14 December ~ Al Amal Stella Rossa Bari FC was set up earlier this year. The club is made up primarily (though not exclusively) of economic and political refugees, including Afghans, Bangladeshis and Somalis. The 29-year-old Moroccan Nabil Erjali, once on PSV Eindhoven’s books, has taken on the role of player-president. Bari, with its busy ports and terminals, has long been a stopping-off point for migrants from North Africa and elsewhere.

Things have not always gone smoothly. In October 2009, a group of 40 homeless Somali refugees began squatting in an empty hotel. The sit-in quickly became a focal point and the building is now being developed as an information centre and meeting place for new arrivals in the southern Italian city.

Integration is never easy, even during the most stable of economic and political times. Football, as can often be the way, then provided a further bridge into the wider local community. Following the success of an anti-racism tournament held in Bari earlier this year, Al Amal Stella Rossa was formed. They play under the banner Ama il calcio, odia il razzismo (Love football, hate racism).

Having received start-up funding of €25,000 from local authorities in Puglia, the club currently play in the Terza Catergoria of the Puglia regional leagues. They are not having the best of times. Recent results include an 8-1 drubbing at the hands of Virtus Molfetta.

Al Amal Stella Rossa are not the only side of a similar make-up to be playing in Italy. In Naples, Afro-Napoli United, a club made up of African youth players, have been a feature in the city’s amateur leagues since their formation last year. While Liberi Nantes, based in the Pietralata district of Rome, have been around since 2007 and currently sit mid-table in their local division.

What marks out the Bari club is their ambition. They are now hunting for a sponsor – hopefully someone who can help finance the long-term ambition of moving up into the semi-professional national lower leagues. For the time being though, making a decent fist of things out on the pitch takes a precedent. The squad, made up of 27 players, now make a point of training twice a week and there is a growing sense of commitment, despite their poor showing in the league. Another defeat at the weekend has left them bottom of the table, still yet to win a point, never mind an actual game.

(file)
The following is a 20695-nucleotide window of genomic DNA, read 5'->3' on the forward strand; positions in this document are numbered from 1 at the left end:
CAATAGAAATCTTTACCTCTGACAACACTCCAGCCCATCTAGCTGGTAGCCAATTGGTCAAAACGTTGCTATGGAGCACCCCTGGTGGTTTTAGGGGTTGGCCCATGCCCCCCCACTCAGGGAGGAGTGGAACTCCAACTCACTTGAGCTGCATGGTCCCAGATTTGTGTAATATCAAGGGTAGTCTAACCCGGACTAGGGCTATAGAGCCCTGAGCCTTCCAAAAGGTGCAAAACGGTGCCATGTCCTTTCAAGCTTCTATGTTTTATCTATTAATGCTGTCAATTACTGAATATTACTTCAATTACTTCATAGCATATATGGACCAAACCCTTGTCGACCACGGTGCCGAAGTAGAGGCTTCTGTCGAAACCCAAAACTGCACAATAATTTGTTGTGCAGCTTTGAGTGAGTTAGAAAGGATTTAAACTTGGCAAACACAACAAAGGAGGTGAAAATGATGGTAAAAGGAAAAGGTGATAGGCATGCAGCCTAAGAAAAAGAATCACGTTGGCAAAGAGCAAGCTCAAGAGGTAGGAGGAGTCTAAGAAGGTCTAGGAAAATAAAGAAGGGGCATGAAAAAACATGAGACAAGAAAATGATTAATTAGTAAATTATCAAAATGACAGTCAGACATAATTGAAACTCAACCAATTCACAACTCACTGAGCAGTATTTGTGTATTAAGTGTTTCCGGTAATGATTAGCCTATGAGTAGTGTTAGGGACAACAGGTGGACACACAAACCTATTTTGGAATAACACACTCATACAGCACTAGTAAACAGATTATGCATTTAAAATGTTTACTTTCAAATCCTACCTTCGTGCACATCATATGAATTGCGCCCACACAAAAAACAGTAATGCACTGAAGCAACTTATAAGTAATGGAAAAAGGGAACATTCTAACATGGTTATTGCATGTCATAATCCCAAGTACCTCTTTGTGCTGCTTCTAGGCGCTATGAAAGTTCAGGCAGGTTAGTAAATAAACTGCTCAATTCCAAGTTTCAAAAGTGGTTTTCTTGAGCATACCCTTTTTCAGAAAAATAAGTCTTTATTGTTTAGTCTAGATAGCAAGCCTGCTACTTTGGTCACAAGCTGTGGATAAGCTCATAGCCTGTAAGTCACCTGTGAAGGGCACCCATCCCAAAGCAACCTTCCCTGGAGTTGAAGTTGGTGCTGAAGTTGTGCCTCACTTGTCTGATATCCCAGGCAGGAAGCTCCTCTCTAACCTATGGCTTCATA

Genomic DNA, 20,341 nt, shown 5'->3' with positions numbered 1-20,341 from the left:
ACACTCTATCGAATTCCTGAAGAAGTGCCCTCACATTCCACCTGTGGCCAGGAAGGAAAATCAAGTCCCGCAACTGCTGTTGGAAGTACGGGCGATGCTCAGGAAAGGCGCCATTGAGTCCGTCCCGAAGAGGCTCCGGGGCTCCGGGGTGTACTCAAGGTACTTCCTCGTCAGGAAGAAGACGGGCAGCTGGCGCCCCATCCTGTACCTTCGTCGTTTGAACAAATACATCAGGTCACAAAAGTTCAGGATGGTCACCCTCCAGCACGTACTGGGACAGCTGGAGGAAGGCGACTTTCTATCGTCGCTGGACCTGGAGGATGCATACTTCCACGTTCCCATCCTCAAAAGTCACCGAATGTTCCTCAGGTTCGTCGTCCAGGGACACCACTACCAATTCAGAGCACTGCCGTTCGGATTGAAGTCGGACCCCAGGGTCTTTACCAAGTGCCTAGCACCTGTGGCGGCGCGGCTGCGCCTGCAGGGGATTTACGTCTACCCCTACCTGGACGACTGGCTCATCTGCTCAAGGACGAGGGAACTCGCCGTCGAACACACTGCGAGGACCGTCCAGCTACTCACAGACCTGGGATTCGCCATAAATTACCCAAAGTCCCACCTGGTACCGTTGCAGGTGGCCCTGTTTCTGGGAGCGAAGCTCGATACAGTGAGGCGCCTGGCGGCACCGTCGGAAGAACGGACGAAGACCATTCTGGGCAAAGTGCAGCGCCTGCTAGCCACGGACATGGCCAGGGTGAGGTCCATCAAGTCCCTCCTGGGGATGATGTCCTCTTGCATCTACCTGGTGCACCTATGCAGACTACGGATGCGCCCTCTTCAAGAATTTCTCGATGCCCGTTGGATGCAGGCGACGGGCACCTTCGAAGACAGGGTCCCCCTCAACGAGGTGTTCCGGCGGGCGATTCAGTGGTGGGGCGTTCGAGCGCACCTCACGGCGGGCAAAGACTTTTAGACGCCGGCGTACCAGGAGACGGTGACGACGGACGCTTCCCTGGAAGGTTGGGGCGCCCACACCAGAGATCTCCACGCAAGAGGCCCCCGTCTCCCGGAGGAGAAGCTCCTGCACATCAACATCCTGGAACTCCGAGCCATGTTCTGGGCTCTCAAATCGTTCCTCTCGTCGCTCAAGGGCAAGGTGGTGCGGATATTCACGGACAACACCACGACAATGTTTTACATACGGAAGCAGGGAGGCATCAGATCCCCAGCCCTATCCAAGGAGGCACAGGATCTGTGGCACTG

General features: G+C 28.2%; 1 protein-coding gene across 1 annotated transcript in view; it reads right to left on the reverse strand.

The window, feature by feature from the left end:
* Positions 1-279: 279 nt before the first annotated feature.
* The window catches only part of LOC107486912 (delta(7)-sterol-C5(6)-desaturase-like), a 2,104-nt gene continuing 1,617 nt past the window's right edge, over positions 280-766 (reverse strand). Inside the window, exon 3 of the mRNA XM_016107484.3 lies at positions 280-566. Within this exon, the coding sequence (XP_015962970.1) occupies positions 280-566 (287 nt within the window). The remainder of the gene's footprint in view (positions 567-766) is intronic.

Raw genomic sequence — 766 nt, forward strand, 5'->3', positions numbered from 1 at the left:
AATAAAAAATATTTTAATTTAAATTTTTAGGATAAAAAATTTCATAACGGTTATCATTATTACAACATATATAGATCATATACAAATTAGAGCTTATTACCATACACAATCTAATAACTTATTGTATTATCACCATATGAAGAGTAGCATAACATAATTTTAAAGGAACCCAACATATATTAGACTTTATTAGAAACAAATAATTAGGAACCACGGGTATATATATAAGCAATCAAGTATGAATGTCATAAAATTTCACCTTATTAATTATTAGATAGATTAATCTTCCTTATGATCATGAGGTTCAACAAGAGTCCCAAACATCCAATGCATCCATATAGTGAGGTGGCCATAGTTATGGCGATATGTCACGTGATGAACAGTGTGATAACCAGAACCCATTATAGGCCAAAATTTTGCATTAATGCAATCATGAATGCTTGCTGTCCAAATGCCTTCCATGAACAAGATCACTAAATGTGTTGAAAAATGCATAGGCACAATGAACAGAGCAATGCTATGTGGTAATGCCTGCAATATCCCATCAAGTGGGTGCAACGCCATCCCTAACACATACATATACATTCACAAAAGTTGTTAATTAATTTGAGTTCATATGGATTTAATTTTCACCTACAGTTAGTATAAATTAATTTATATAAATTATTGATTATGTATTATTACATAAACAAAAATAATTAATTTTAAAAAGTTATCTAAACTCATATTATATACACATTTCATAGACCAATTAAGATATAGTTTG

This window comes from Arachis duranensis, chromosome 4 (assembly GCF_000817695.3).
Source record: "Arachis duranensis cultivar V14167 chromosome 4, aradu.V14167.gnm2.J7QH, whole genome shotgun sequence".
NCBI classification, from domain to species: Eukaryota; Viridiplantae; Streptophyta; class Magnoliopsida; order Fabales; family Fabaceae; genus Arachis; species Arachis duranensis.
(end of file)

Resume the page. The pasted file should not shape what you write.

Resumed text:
Throughout South America, Australia and the US, clubs and sporting societies can trace their roots back to Italians who crossed continents more than a century ago. There would be a nice bit of symmetry if, in the decades to come, Al Amal Stella Rossa and other clubs like them were to establish themselves in a country – and particularly in the south – where the mass migration of the past continues to infuse everyday life. Matthew Barker

Comments (1)
Comment by geobra 2011-12-14 13:30:47

Here in Bergamo (and maybe in other cities - I don't know) in May and June a mini World Cup is held, sponsored by the local paper and involving teams from the various nationalities that live in the province. It's called 'Bergamondo'.

This year's tournament was the fifth and the countries involved were 19: Albania, Argentina, Bolivia, Brazil, Burkina Faso, Colombia, Ecuador, Egypt, Ghana, Guinea, Ivory Coast, Moldova, Morocco, Nigeria, Peru, Romania, Senegal, Sierra Leone, Tunisia. There was also a multi-national team. The final, played in front of 2000 fans, saw Senegal beat Ivory Coast 3-0. Ironically on the same day not far from Bergamo the xenophobic Northern League was holding its annual hate-fest.

I've also noticed on my visits to local games in the province an increase in the number of immigrants that find a place in the teams, and a number of them are also becoming referees.

But their presence at the home games of Atalanta is still minimal, which is a pity. When it becomes greater, we will perhaps be able to say that football has played its part in full in the integration process. As it is we can still say that it has been a very positive influence.

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